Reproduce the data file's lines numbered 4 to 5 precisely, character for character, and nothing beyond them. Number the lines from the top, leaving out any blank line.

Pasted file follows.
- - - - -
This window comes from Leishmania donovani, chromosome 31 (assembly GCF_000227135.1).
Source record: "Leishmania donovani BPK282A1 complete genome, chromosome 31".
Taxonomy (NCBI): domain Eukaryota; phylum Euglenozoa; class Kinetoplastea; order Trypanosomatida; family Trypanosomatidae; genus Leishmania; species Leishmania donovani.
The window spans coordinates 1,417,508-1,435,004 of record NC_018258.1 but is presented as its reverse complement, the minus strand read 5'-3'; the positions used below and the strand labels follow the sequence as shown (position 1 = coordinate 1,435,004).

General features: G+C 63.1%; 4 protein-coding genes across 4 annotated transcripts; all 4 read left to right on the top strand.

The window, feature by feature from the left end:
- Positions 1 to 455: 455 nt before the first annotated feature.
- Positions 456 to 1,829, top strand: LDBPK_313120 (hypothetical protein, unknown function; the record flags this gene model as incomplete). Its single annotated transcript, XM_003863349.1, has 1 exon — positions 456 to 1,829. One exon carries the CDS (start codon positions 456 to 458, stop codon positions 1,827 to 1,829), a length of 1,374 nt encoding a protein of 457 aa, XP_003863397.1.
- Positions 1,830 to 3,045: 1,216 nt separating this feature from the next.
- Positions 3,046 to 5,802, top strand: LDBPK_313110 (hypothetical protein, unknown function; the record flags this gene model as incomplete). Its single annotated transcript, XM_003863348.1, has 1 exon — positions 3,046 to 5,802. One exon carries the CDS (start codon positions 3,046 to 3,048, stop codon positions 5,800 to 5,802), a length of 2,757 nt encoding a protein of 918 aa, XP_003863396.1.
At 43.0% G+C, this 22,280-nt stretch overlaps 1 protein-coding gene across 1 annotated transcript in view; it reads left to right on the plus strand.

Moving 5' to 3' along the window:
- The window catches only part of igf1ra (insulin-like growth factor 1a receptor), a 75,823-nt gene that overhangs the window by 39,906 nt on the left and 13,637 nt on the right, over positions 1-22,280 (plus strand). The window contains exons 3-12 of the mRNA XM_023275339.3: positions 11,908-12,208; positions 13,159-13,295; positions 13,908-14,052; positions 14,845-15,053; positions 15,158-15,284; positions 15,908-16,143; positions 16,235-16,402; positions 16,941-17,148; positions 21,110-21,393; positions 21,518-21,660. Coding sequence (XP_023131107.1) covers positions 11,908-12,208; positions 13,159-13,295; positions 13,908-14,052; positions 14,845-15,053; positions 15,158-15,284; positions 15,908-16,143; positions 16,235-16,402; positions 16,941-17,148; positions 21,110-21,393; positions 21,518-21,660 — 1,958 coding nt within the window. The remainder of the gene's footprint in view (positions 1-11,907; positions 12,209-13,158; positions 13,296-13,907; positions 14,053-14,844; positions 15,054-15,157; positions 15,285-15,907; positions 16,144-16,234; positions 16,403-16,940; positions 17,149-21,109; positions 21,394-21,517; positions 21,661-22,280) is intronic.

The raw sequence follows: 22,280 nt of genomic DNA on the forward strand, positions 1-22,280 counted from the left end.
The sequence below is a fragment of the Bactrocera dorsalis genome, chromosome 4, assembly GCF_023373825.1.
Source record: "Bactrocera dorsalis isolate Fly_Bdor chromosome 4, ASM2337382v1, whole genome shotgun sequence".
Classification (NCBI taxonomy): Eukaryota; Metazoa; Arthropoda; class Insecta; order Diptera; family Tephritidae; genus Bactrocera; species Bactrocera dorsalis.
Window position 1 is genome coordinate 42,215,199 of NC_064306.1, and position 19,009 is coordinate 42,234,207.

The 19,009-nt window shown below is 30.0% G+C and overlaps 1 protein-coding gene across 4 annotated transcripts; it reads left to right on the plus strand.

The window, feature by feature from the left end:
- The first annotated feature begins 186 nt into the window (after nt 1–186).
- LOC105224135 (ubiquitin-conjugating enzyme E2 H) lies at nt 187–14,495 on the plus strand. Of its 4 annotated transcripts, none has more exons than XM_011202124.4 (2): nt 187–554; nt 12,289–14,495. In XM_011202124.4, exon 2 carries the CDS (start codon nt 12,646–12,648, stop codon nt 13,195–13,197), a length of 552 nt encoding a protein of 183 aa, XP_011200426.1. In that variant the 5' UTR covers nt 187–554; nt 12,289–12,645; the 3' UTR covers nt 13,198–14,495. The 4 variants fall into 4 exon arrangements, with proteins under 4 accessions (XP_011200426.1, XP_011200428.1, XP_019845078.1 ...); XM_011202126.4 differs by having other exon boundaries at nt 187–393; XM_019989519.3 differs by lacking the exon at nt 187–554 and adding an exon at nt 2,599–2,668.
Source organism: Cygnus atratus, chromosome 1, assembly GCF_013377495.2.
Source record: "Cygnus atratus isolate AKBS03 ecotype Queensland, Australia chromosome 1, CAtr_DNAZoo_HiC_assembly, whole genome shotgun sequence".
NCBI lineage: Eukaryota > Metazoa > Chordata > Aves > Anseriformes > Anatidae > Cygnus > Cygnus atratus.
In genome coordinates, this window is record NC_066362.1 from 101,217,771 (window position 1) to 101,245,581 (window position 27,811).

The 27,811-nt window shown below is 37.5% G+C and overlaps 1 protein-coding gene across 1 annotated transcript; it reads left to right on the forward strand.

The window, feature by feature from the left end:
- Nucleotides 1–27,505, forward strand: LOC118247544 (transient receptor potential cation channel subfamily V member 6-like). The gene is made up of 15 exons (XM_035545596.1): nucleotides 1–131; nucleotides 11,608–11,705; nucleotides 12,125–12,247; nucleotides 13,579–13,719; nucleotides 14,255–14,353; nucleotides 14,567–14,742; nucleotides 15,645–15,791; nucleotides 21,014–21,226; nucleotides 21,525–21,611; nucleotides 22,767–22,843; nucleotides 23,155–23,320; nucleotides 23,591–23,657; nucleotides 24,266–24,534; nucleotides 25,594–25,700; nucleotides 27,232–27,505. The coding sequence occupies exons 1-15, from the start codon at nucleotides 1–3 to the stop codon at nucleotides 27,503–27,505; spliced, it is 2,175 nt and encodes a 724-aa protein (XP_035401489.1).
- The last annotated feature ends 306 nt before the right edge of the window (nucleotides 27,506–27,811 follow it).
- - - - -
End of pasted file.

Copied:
The window spans coordinates 1,417,508-1,435,004 of record NC_018258.1 but is presented as its reverse complement, the minus strand read 5'-3'; the positions used below and the strand labels follow the sequence as shown (position 1 = coordinate 1,435,004).

General features: G+C 63.1%; 4 protein-coding genes across 4 annotated transcripts; all 4 read left to right on the top strand.